Figure 1: EC gate control of DNA conductance. | Nature Communications

Figure 1: EC gate control of DNA conductance.

From: Gate-controlled conductance switching in DNA

Figure 1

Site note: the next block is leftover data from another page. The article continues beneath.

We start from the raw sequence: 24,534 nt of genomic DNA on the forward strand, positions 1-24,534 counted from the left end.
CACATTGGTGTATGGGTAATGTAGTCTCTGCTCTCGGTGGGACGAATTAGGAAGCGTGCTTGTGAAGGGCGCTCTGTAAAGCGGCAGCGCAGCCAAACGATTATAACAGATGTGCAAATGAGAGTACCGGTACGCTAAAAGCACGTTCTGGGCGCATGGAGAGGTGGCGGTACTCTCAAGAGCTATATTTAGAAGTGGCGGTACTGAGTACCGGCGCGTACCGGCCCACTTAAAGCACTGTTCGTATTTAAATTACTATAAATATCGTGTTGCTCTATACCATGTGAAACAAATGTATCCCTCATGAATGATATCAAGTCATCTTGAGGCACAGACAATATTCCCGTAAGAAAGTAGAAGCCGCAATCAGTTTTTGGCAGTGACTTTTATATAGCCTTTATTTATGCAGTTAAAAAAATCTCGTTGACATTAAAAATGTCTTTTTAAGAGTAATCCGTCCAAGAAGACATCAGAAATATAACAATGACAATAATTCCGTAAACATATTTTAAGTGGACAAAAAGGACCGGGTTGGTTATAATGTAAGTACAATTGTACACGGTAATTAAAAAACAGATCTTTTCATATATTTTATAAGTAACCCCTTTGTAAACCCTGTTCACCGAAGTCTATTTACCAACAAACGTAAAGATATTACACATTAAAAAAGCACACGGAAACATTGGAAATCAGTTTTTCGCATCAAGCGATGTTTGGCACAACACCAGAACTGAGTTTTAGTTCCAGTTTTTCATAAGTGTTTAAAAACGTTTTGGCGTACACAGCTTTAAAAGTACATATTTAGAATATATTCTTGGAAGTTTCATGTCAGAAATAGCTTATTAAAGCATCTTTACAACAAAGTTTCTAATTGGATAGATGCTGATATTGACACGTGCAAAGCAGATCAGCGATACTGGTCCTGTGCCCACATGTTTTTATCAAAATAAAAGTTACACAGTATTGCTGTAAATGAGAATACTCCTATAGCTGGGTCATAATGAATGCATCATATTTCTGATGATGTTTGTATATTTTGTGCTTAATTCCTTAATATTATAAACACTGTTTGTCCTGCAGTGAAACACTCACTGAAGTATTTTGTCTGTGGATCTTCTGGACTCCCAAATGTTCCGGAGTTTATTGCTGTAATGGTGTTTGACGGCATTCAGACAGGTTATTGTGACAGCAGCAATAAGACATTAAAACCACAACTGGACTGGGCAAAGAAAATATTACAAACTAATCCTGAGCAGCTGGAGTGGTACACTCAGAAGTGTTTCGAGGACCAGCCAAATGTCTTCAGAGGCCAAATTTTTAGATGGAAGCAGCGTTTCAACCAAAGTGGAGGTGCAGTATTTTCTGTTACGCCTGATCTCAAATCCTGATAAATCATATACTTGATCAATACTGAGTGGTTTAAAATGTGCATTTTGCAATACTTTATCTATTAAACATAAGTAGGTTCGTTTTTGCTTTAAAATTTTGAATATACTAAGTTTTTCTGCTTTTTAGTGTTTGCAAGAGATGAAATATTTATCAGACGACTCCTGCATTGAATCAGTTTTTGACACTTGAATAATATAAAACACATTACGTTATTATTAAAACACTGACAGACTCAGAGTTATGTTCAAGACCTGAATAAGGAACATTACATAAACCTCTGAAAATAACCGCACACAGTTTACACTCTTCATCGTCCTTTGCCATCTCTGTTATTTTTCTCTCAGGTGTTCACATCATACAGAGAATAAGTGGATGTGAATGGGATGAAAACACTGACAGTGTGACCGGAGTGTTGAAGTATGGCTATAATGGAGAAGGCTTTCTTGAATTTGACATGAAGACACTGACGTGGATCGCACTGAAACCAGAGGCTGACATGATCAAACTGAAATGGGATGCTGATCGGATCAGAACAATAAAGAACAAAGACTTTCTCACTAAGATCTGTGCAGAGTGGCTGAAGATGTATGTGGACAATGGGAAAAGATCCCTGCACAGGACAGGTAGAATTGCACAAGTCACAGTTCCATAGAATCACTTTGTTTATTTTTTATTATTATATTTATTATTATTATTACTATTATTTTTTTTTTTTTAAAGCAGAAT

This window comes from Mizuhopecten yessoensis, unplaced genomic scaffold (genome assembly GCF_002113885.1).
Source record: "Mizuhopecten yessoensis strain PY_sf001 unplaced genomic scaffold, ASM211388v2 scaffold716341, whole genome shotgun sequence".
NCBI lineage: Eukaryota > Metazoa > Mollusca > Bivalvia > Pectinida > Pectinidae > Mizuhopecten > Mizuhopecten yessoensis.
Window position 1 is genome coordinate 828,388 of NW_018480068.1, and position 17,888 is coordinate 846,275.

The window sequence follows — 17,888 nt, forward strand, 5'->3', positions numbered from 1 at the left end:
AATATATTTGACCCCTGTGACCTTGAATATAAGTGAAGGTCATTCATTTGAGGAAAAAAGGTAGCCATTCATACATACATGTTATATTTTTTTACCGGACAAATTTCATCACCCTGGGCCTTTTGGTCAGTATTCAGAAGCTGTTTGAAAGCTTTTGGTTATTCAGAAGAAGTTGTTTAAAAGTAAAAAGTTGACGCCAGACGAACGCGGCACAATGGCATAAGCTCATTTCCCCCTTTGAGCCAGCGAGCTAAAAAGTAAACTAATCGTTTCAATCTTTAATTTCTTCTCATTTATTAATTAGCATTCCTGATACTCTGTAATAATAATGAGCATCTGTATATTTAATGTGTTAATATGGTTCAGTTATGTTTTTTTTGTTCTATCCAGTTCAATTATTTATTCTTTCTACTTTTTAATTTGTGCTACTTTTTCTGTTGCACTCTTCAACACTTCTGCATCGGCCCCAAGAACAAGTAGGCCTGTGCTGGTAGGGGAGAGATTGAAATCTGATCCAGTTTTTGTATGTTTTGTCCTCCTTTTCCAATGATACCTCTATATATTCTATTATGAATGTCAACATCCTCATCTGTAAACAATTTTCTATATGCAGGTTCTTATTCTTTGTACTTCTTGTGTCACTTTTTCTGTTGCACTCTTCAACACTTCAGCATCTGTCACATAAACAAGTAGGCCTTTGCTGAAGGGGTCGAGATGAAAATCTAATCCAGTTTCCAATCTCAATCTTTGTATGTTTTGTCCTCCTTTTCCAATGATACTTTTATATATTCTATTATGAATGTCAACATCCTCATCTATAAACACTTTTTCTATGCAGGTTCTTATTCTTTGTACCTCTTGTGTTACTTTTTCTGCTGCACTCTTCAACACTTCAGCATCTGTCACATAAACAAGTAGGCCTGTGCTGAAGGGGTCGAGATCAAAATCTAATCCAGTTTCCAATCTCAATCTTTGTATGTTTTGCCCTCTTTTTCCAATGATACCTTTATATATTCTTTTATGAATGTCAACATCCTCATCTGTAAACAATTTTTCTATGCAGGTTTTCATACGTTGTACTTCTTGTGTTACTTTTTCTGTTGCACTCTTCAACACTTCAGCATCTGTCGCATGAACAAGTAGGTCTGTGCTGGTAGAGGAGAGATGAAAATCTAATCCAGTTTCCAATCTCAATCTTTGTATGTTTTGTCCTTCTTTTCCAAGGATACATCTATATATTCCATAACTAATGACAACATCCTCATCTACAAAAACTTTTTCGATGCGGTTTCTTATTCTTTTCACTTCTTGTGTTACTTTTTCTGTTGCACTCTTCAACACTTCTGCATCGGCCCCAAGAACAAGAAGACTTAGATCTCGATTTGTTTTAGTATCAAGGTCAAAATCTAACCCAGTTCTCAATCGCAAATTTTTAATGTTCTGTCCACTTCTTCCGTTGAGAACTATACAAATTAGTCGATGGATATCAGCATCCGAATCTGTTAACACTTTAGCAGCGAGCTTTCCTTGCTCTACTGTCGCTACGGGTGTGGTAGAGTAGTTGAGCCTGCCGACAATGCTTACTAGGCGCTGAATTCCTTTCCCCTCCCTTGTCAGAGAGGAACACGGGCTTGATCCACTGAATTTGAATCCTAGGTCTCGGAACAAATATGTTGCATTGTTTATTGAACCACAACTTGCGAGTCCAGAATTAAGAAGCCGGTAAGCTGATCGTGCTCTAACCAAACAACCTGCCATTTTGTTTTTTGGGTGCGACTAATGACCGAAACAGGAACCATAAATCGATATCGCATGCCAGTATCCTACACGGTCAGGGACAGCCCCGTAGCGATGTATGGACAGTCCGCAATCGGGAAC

(a) Illustration of the experiment, where the source and drain electrodes are the STM tip and substrate, and EC gate is a silver electrode inserted in the solution. A DNA molecule bridged between the source and drain electrodes via the thiolate linker groups, where charge hops from one base to the next (red arrows) via overlapping π-orbitals. The source-drain bias (Vds), and the EC gate voltage (Vg) are controlled independently. (b) From left to right: redox modified DNA (Aq-DNA), where a base was replaced with an anthraquinone (Aq) moiety (highlighted in blue) at the 3′-end of a DNA strand (see chemical structure in Supplementary Fig. 1a); three-dimensional structure (PDB ID: 2KK5, results are from nuclear magnetic resonance study17) shows that the Aq moiety intercalated in between the two Guanine bases on the other strand acts as a hopping site (red arrows) with its π-orbital overlapping with those from adjacent bases. Aq moiety is shown in blue. Picture is created from 2KK5 in PDB with JSmol software. DNA without the Aq moiety (u-DNA) was studied as control. Both Aq-DNA and u-DNA contain a strand terminated with thiolated linkers at the 3′- and 5′-ends for contact with the source and drain electrodes. (c) Representative current–distance traces (current converted to conductance) of Aq-DNA (blue) and u-DNA (red) in aqueous solution, showing plateaus originated from the formation of the DNA junctions. Control experiments performed in the absence of DNA molecules showing smooth exponential decay (black trace). (d) Conductance histograms of Aq-DNA (in blue) and u-DNA (in red), showing the difference in the conductance peaks. The peak was fitted with a Gaussian distribution and the peak position was taken as the conductance.

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